Importantly, El Capitan is supposed to provide more than 10X the performance of real-world applications compared to the “Sierra” systems, built by IBM using Power9 CPUs and Nvidia V100 GPUs.
The other interesting bit from Quinn’s presentation above is that the El Capitan system will make use of the Tri-lab Operating System Stack (TOSS) and the Tri-lab Common Environment (TCE) systems software created by Lawrence Livermore, Sandia National Laboratories, and Los Alamos National Laboratory. This software normally runs on the more generic capacity clusters at these three US Department of Energy labs, while the capability-class machines run the software stack provided by the prime contractors of the machines – IBM did Red Hat Enterprise Linux and other stuff and Cray had a variant of SUSE Linux that was tweaked to run on its iron and to support Cray’s compilers and runtimes.
The system will also employ the homegrown Flux resource management framework, a next-generation to the SLURM resource manager that was also created at Lawrence Livermore. SLURM thinks about nodes, but Flux assumes that job schedulers and workload managers might change over time, or be used concurrently, just like Google’s Borg/Omega cluster controller and job scheduler does. (We need to spend a little more time analyzing Flux. . . .)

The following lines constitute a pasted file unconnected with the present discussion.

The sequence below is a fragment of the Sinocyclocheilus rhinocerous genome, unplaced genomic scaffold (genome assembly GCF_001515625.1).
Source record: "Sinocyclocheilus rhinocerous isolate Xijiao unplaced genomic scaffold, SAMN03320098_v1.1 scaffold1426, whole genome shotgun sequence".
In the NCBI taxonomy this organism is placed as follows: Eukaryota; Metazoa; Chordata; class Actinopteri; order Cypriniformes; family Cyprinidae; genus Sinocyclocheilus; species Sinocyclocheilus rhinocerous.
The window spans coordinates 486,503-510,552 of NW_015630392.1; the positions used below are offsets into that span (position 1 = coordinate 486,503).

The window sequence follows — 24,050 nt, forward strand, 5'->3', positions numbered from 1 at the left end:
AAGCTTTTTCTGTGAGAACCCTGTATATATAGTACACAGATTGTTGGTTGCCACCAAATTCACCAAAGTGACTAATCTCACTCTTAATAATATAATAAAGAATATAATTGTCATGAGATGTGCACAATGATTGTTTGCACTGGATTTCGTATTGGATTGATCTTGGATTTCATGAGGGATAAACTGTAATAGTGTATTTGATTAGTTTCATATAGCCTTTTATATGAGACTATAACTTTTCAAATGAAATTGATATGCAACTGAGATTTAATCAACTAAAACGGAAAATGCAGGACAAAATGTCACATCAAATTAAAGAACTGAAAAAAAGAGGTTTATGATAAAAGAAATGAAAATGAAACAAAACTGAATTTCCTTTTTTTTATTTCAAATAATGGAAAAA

The El Capitan system will have near-node local storage based on the Rabbit architecture, which we mentioned above and which we wrote about here in detail a little more than a year ago. Rabbit is a kind of disaggregated flash storage, kind of like a DPU running only storage protocols on PCI-Express switching with low-latency NVM-Express drives talking directly to the flash. It is both converged with the compute like local storage and yet separate from it like a storage area network. HPE and Lawrence Livermore are also working on a “New HPE/LLNL I/O stack,” and we are curious as to what that might be.